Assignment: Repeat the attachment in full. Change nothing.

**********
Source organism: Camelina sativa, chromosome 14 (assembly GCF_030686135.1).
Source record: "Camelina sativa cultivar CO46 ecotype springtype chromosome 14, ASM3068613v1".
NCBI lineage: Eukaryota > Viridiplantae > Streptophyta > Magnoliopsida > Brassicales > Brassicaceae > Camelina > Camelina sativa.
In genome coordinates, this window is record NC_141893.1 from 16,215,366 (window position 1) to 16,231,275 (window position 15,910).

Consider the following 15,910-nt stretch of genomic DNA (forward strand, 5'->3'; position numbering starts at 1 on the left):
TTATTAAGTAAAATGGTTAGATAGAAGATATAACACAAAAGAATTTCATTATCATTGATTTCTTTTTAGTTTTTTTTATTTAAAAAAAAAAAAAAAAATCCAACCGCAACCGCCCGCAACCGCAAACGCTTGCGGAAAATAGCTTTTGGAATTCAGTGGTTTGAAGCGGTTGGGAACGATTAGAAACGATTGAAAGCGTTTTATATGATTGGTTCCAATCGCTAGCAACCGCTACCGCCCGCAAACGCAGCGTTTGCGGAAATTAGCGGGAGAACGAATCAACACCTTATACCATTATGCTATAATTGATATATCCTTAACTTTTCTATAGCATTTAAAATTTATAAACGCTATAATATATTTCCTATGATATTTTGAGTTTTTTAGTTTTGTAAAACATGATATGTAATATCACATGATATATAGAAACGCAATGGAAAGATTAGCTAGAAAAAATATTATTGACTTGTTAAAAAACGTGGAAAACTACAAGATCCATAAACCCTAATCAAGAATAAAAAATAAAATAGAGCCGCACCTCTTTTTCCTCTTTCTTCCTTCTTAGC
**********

Source organism: Camelina sativa, chromosome 14 (assembly GCF_030686135.1).
Source record: "Camelina sativa cultivar CO46 ecotype springtype chromosome 14, ASM3068613v1".
NCBI lineage: Eukaryota > Viridiplantae > Streptophyta > Magnoliopsida > Brassicales > Brassicaceae > Camelina > Camelina sativa.
In genome coordinates, this window is record NC_141893.1 from 16,215,366 (window position 1) to 16,231,275 (window position 15,910).

Consider the following 15,910-nt stretch of genomic DNA (forward strand, 5'->3'; position numbering starts at 1 on the left):
TTATTAAGTAAAATGGTTAGATAGAAGATATAACACAAAAGAATTTCATTATCATTGATTTCTTTTTAGTTTTTTTTATTTAAAAAAAAAAAAAAAAATCCAACCGCAACCGCCCGCAACCGCAAACGCTTGCGGAAAATAGCTTTTGGAATTCAGTGGTTTGAAGCGGTTGGGAACGATTAGAAACGATTGAAAGCGTTTTATATGATTGGTTCCAATCGCTAGCAACCGCTACCGCCCGCAAACGCAGCGTTTGCGGAAATTAGCGGGAGAACGAATCAACACCTTATACCATTATGCTATAATTGATATATCCTTAACTTTTCTATAGCATTTAAAATTTATAAACGCTATAATATATTTCCTATGATATTTTGAGTTTTTTAGTTTTGTAAAACATGATATGTAATATCACATGATATATAGAAACGCAATGGAAAGATTAGCTAGAAAAAATATTATTGACTTGTTAAAAAACGTGGAAAACTACAAGATCCATAAACCCTAATCAAGAATAAAAAATAAAATAGAGCCGCACCTCTTTTTCCTCTTTCTTCCTTCTTAGC